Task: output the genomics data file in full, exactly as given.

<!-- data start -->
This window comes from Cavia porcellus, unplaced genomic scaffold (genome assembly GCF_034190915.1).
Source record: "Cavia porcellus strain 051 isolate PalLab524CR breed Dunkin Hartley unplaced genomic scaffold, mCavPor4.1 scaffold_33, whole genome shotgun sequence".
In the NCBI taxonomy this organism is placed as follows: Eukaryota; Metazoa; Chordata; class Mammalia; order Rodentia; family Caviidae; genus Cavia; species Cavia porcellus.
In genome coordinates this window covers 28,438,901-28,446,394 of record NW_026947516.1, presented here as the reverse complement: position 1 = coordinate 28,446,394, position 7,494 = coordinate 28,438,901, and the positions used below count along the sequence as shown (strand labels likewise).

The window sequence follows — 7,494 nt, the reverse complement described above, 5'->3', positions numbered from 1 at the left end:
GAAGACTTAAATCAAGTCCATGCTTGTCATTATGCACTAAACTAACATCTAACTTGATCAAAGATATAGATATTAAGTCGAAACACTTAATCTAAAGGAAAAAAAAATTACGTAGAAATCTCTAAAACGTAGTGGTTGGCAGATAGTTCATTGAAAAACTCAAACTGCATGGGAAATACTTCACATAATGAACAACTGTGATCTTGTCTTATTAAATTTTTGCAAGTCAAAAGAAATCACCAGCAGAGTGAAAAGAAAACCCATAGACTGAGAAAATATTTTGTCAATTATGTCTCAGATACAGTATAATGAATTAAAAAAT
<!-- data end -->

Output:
This window comes from Cavia porcellus, unplaced genomic scaffold (genome assembly GCF_034190915.1).
Source record: "Cavia porcellus strain 051 isolate PalLab524CR breed Dunkin Hartley unplaced genomic scaffold, mCavPor4.1 scaffold_33, whole genome shotgun sequence".
In the NCBI taxonomy this organism is placed as follows: Eukaryota; Metazoa; Chordata; class Mammalia; order Rodentia; family Caviidae; genus Cavia; species Cavia porcellus.
In genome coordinates this window covers 28,438,901-28,446,394 of record NW_026947516.1, presented here as the reverse complement: position 1 = coordinate 28,446,394, position 7,494 = coordinate 28,438,901, and the positions used below count along the sequence as shown (strand labels likewise).

The window sequence follows — 7,494 nt, the reverse complement described above, 5'->3', positions numbered from 1 at the left end:
GAAGACTTAAATCAAGTCCATGCTTGTCATTATGCACTAAACTAACATCTAACTTGATCAAAGATATAGATATTAAGTCGAAACACTTAATCTAAAGGAAAAAAAAATTACGTAGAAATCTCTAAAACGTAGTGGTTGGCAGATAGTTCATTGAAAAACTCAAACTGCATGGGAAATACTTCACATAATGAACAACTGTGATCTTGTCTTATTAAATTTTTGCAAGTCAAAAGAAATCACCAGCAGAGTGAAAAGAAAACCCATAGACTGAGAAAATATTTTGTCAATTATGTCTCAGATACAGTATAATGAATTAAAAAAT